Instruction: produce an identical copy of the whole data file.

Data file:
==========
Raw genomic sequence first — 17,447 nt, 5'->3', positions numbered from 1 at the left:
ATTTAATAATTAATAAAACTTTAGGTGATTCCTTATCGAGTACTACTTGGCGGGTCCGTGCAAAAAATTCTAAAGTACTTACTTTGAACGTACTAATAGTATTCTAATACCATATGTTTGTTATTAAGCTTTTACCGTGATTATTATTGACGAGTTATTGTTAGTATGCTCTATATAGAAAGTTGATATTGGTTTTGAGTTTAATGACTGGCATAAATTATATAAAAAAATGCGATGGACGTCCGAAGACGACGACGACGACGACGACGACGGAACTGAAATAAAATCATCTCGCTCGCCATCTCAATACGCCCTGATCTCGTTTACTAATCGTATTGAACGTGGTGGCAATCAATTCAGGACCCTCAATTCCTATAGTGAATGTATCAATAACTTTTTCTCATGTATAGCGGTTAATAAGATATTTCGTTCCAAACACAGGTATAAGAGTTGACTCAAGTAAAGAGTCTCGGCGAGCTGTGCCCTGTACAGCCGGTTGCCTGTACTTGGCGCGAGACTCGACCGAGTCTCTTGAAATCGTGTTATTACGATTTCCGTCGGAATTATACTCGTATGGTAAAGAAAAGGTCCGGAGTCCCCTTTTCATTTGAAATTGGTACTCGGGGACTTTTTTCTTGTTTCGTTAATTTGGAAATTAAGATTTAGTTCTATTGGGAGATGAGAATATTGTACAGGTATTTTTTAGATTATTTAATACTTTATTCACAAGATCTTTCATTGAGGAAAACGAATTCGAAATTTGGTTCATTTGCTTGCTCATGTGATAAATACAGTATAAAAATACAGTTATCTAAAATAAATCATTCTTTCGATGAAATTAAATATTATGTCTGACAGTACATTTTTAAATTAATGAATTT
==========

Raw genomic sequence first — 17,447 nt, 5'->3', positions numbered from 1 at the left:
ATTTAATAATTAATAAAACTTTAGGTGATTCCTTATCGAGTACTACTTGGCGGGTCCGTGCAAAAAATTCTAAAGTACTTACTTTGAACGTACTAATAGTATTCTAATACCATATGTTTGTTATTAAGCTTTTACCGTGATTATTATTGACGAGTTATTGTTAGTATGCTCTATATAGAAAGTTGATATTGGTTTTGAGTTTAATGACTGGCATAAATTATATAAAAAAATGCGATGGACGTCCGAAGACGACGACGACGACGACGACGACGGAACTGAAATAAAATCATCTCGCTCGCCATCTCAATACGCCCTGATCTCGTTTACTAATCGTATTGAACGTGGTGGCAATCAATTCAGGACCCTCAATTCCTATAGTGAATGTATCAATAACTTTTTCTCATGTATAGCGGTTAATAAGATATTTCGTTCCAAACACAGGTATAAGAGTTGACTCAAGTAAAGAGTCTCGGCGAGCTGTGCCCTGTACAGCCGGTTGCCTGTACTTGGCGCGAGACTCGACCGAGTCTCTTGAAATCGTGTTATTACGATTTCCGTCGGAATTATACTCGTATGGTAAAGAAAAGGTCCGGAGTCCCCTTTTCATTTGAAATTGGTACTCGGGGACTTTTTTCTTGTTTCGTTAATTTGGAAATTAAGATTTAGTTCTATTGGGAGATGAGAATATTGTACAGGTATTTTTTAGATTATTTAATACTTTATTCACAAGATCTTTCATTGAGGAAAACGAATTCGAAATTTGGTTCATTTGCTTGCTCATGTGATAAATACAGTATAAAAATACAGTTATCTAAAATAAATCATTCTTTCGATGAAATTAAATATTATGTCTGACAGTACATTTTTAAATTAATGAATTT